When it comes to traffic, the world is at breaking point. Last year, in America alone, congestion cost the economy an almost unfathomable $305 billion, predominantly due to lost productivity from workers and wasted fuel.

It’s a global problem, and alongside the cost there is also a human impact. Think about Los Angeles, a metropolis that has reluctantly claimed the not-so-coveted title of ‘world’s most congested city’ for the second year running. Shockingly, its drivers spend an average of 102 hours sitting in traffic per year. Similarly, São Paulo is the fourth most congested city in the world, where drivers spend 22% of their journey time in traffic. We could go on, but the list is as long as it is depressing.

As the world’s population continues to boom and more people are moving to cities than ever before, it’s a crisis that can’t be swept under the carpet. We’re simply running out of space, and real action must be taken before our busiest cities come to complete standstill.

It might sound like something from a CGI-filled sci-fi film, but one way to reduce congestion and escape traffic is to literally rise above it. Enter flying vehicles, which will soon offer a viable alternative to current road-based transport methods.

Yawo Afande is a System Test Engineer at Siemens eAircraft and is helping to turn the futuristic project, called CityAirbus, into a plausible reality. What’s more, the battery-powered aircraft could roam our skies sooner than you might think, with the first test flights due to begin later this year and ready to be fully rolled out in major cities by 2025. They’ll be able to fly at up to 120km/h, much faster than urban drivers can currently travel.

Trained in mechanical engineering, specialized in mechatronics and robotics, Yawo works in a lab in Munich making sure the new technology is vigorously tested. “My role is to take care of the test setup, test bench design, and test configuration management; we have to test every functional and normative requirement, as well as safety and robustness.”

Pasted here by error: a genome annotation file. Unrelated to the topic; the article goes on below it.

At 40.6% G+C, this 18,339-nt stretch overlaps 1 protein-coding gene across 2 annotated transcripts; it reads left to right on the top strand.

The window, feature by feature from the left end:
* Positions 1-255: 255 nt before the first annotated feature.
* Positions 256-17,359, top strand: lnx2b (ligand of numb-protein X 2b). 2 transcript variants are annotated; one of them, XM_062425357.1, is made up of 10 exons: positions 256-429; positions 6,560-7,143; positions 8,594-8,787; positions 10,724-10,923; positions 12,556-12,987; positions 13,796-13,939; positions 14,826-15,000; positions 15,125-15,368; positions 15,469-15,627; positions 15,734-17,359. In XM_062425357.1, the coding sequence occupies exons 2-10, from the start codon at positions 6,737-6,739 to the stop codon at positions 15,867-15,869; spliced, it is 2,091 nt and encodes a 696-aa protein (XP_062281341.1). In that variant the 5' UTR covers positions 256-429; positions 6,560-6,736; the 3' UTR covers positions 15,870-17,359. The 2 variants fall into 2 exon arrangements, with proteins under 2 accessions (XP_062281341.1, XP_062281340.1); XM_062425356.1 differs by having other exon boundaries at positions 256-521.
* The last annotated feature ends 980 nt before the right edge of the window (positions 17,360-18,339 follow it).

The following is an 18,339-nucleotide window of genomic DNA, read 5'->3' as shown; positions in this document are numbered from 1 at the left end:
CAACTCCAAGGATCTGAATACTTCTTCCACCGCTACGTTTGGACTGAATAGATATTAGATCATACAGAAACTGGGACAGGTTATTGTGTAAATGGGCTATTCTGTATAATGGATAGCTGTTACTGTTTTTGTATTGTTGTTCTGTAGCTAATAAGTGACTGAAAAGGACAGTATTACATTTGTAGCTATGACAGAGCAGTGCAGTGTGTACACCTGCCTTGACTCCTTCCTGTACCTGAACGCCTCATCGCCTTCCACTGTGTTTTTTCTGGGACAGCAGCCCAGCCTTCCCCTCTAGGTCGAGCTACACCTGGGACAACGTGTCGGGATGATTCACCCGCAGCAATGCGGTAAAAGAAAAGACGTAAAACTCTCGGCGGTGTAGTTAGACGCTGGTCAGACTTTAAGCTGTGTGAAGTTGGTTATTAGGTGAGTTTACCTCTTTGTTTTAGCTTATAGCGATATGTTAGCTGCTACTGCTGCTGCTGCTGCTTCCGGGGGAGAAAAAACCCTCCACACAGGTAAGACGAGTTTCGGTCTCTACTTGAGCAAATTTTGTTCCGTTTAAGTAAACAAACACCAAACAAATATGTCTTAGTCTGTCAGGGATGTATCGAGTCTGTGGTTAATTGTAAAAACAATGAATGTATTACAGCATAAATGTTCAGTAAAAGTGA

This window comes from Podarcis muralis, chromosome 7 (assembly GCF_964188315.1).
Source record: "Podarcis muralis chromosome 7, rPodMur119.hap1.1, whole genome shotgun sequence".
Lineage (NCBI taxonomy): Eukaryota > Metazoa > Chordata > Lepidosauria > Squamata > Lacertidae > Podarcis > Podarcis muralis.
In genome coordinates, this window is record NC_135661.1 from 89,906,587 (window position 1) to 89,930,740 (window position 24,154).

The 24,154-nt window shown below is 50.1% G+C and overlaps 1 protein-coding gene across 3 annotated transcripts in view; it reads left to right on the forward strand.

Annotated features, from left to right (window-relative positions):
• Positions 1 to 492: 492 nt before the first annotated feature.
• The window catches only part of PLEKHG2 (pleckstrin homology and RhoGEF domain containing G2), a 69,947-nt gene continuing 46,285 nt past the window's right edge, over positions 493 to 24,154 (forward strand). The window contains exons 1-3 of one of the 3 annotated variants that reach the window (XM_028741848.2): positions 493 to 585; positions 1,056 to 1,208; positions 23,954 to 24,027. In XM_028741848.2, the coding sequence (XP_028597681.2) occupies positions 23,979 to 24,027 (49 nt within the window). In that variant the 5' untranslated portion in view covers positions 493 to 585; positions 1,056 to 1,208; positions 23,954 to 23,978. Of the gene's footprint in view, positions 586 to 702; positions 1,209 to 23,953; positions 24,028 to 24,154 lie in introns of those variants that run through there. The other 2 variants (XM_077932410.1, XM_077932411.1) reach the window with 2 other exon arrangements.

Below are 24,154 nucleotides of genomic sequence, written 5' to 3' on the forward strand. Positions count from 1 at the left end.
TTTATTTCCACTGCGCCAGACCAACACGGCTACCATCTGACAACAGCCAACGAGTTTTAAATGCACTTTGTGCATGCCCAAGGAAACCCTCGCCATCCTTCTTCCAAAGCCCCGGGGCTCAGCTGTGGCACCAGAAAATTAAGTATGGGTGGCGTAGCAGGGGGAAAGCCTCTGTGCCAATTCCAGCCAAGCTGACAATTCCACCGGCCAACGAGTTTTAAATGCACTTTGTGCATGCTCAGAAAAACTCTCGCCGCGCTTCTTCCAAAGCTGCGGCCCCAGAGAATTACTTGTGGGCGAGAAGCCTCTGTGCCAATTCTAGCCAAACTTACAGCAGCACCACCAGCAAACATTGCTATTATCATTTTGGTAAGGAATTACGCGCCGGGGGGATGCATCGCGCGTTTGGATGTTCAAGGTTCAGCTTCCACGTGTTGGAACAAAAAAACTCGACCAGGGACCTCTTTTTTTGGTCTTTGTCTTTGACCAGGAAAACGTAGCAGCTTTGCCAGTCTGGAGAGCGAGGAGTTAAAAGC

“The idea is that we create vehicles that can fly in cities using the third dimension to abort traffic time and so on,” he says. When it comes to transport, the second dimension refers to the way vehicles can travel in two directions: either straight or sideways. Aircraft fall into the third dimension, due to their ability to travel up and down during landing and take-off. The same goes for vehicles that can travel underground.

“We are kind of saturated with the two-dimensional transport methods we are currently using,” says Yawo. “We have traffic jams everywhere in our cities, the population is growing and we’re starting to have megacities like Mumbai where people need three hours to drive a small distance to work.

The new quadcopter-style vehicles are a collaboration between Siemens and Airbus. They will be able to carry up to four passengers and, unlike commercial planes, the energy-efficient aircraft will take off vertically, which removes the need for runways. When first launched, pilots will fly the vehicles, but the long-term ambition is to make the aircraft autonomous, with typical destinations being airports, train stations, and skyscraper roofs. “I’m really passionate about it, I really like the idea,” he says. Learn more about Yawo’s contribution to the future of air travel in the video below.

When Yawo’s not influencing the future of the world’s transport industry, he has another passion that’s helped him to be his best self at work: the Afro-Brazilian martial art, Capoeira. “It has a lot of history behind it, but what I really like is that it’s almost a life philosophy. It’s not a fight, it’s a play,” he says.

Combining acrobatics, dance, and music, the sport is known for its complex and quick movements, and it’s helped him to realize that, just like the transport industry, there are many dimensions to his character. “It has helped me see in many dimensions. You can’t just have a mathematically powerful mind, you also need emotional sensitivity to understand a team dynamic,” he says.

Finally, it’s taught him invaluable leadership lessons that will stay with him as he progresses through Siemens. “You’ve got to respect everybody, whatever the situation or the stresses of the day. Somebody on the floor can beat you, somebody smaller than you can be more agile,” he says. Good leaders don’t simply lead, they follow too.

Yawo Afande is a System Test Engineer at Siemens eAircraft, based between Siemens and Airbus offices. He joined the Siemens Graduate Program in 2015, where he spent rotations in Germany and the US as an Application Engineer for Motion Control and Factory Automation, a Drive and Motion Consultant, and a Motion Control Application Manager. He is now based in Munich, Germany.

Words: Hermione Wright Photography & video: Jonathan Beamish; Reece Gibbins

People at Siemens

Almost 200 countries. 1 common goal. Making real what matters.

People at Siemens

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People at Siemens

Almost 200 countries. 1 common goal. Making real what matters.